You guys, I was SO blessed! This preschool cares for each child AND family.

For many, a food-related activity might bring anxiety to an allergy parent. Or at least a heightened awareness requiring plenty of preparation. But because of careful planning, research and scrutiny of staff, every single food item was safe for nut allergies. Their attention to detail and safety has blessed our family time and time again since September.

How can I express gratitude for this type of care and concern for allergic children and families?

For those of you with no food allergies in your family, this may seem like no big deal. But to us, it means the health and safety of our child. It is immeasurable. It means we didn’t have to call ahead to pre-approve snacks or read labels. It means we didn’t have to go and search for the nut-free versions of similar candy, at who knows how many stores, to provide for our son. We were able to just show up and decorate without a concern.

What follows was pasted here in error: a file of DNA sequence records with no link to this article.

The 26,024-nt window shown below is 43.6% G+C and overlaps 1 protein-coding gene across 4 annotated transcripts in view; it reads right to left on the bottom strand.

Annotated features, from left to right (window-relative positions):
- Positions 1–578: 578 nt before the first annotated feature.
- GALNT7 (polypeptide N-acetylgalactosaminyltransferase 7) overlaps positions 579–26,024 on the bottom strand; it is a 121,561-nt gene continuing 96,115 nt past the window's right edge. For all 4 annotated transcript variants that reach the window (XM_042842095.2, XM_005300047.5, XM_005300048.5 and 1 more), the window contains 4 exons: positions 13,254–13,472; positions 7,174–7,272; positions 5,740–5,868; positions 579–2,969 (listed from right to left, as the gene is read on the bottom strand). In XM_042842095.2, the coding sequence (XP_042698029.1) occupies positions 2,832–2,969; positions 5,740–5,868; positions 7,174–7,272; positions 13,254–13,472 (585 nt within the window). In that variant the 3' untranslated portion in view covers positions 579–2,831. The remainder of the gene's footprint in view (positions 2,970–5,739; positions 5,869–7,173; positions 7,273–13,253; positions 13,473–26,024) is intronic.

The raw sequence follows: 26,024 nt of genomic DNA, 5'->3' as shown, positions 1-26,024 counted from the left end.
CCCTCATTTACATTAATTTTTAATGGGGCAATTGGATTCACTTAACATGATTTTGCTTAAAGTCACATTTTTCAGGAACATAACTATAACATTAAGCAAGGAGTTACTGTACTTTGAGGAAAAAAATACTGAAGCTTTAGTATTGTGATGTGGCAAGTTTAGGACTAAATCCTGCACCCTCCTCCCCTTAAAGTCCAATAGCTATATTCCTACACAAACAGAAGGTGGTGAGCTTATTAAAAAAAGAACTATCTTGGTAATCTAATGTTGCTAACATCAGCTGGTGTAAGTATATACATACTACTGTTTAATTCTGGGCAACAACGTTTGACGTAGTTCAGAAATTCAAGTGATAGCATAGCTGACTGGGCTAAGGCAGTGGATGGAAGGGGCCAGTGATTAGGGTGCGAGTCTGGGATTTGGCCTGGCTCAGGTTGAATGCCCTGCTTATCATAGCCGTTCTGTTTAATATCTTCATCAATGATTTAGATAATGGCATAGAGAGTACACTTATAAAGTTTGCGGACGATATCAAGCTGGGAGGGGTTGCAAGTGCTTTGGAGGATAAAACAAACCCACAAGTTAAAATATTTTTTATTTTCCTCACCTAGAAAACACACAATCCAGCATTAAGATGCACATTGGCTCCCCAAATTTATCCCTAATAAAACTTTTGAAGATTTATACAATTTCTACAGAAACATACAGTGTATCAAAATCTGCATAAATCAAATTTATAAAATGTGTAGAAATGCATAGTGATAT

It was wonderfully care-free.

As a result, two children were delighted and their mother left feeling waves of emotion – joyful, grateful, blessed, cared for.

And to the kind parent who carried our gingerbread houses to the car so I could pick up our daughter when she fell down…Thank you.

Tis the season.

25 DO’s and DON’Ts for Travel With Small Children

25 DO's And DON'Ts For Travel With Small Children | thisgratefulmama.com

Through trial and error, we’ve learned some lessons about flying and traveling with small children.

Last year I shared a travel experience which included a public temper tantrum. Thankfully, not all trips include meltdowns. Travel is getting easier because the kids are older and because we’ve learned some lessons.

In October we went to Maine for our nephew’s wedding. We took a direct flight to Boston, then rented a car. We drove to Maine, taking in the beautiful New England fall colors.

We reached a new milestone – no tears, on either flight! Sure, there were moments requiring patience and each of us had cranky moments, especially with emergency bathroom trips. But overall, even travel days were characterized by joy.

I call that success.

While not every trip will go this smoothly, there are some things we can do to promote a positive outcome.

25 DOs and DON’Ts for Travel With Small Children